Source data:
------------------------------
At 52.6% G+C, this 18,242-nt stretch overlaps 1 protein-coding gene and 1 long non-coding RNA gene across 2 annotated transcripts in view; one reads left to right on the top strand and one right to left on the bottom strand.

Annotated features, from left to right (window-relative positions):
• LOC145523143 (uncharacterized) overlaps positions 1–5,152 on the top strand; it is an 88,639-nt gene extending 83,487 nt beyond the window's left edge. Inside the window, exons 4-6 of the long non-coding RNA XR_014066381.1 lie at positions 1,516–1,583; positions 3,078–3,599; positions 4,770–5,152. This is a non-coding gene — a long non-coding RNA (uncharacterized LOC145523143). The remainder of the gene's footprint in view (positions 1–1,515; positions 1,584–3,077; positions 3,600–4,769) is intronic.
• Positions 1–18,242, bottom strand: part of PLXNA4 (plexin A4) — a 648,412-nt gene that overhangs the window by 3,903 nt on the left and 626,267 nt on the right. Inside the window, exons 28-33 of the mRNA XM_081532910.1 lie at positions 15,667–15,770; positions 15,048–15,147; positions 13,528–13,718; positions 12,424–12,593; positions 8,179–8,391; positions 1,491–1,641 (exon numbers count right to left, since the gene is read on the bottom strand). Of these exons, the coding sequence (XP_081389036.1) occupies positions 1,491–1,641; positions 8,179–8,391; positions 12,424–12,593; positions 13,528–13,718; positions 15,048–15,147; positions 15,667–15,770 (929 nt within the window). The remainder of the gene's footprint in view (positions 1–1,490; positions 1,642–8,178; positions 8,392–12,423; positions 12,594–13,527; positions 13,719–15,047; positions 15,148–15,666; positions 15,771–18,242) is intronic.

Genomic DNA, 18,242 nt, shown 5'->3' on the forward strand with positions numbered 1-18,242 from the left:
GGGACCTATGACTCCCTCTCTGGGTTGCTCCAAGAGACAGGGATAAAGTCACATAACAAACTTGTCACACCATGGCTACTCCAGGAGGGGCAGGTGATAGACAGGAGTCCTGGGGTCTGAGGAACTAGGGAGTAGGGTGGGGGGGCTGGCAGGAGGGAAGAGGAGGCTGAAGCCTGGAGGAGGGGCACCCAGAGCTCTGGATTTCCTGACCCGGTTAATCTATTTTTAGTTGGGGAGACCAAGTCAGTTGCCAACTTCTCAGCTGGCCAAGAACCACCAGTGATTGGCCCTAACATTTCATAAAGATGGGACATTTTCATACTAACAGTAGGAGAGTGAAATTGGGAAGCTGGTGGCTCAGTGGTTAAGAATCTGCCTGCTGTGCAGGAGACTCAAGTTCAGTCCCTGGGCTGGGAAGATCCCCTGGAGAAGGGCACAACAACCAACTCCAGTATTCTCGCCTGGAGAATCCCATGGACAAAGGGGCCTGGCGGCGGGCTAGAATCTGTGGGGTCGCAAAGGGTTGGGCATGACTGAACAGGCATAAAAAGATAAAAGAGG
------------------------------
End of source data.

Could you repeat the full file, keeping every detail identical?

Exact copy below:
At 52.6% G+C, this 18,242-nt stretch overlaps 1 protein-coding gene and 1 long non-coding RNA gene across 2 annotated transcripts in view; one reads left to right on the top strand and one right to left on the bottom strand.

Annotated features, from left to right (window-relative positions):
• LOC145523143 (uncharacterized) overlaps positions 1–5,152 on the top strand; it is an 88,639-nt gene extending 83,487 nt beyond the window's left edge. Inside the window, exons 4-6 of the long non-coding RNA XR_014066381.1 lie at positions 1,516–1,583; positions 3,078–3,599; positions 4,770–5,152. This is a non-coding gene — a long non-coding RNA (uncharacterized LOC145523143). The remainder of the gene's footprint in view (positions 1–1,515; positions 1,584–3,077; positions 3,600–4,769) is intronic.
• Positions 1–18,242, bottom strand: part of PLXNA4 (plexin A4) — a 648,412-nt gene that overhangs the window by 3,903 nt on the left and 626,267 nt on the right. Inside the window, exons 28-33 of the mRNA XM_081532910.1 lie at positions 15,667–15,770; positions 15,048–15,147; positions 13,528–13,718; positions 12,424–12,593; positions 8,179–8,391; positions 1,491–1,641 (exon numbers count right to left, since the gene is read on the bottom strand). Of these exons, the coding sequence (XP_081389036.1) occupies positions 1,491–1,641; positions 8,179–8,391; positions 12,424–12,593; positions 13,528–13,718; positions 15,048–15,147; positions 15,667–15,770 (929 nt within the window). The remainder of the gene's footprint in view (positions 1–1,490; positions 1,642–8,178; positions 8,392–12,423; positions 12,594–13,527; positions 13,719–15,047; positions 15,148–15,666; positions 15,771–18,242) is intronic.

Genomic DNA, 18,242 nt, shown 5'->3' on the forward strand with positions numbered 1-18,242 from the left:
GGGACCTATGACTCCCTCTCTGGGTTGCTCCAAGAGACAGGGATAAAGTCACATAACAAACTTGTCACACCATGGCTACTCCAGGAGGGGCAGGTGATAGACAGGAGTCCTGGGGTCTGAGGAACTAGGGAGTAGGGTGGGGGGGCTGGCAGGAGGGAAGAGGAGGCTGAAGCCTGGAGGAGGGGCACCCAGAGCTCTGGATTTCCTGACCCGGTTAATCTATTTTTAGTTGGGGAGACCAAGTCAGTTGCCAACTTCTCAGCTGGCCAAGAACCACCAGTGATTGGCCCTAACATTTCATAAAGATGGGACATTTTCATACTAACAGTAGGAGAGTGAAATTGGGAAGCTGGTGGCTCAGTGGTTAAGAATCTGCCTGCTGTGCAGGAGACTCAAGTTCAGTCCCTGGGCTGGGAAGATCCCCTGGAGAAGGGCACAACAACCAACTCCAGTATTCTCGCCTGGAGAATCCCATGGACAAAGGGGCCTGGCGGCGGGCTAGAATCTGTGGGGTCGCAAAGGGTTGGGCATGACTGAACAGGCATAAAAAGATAAAAGAGG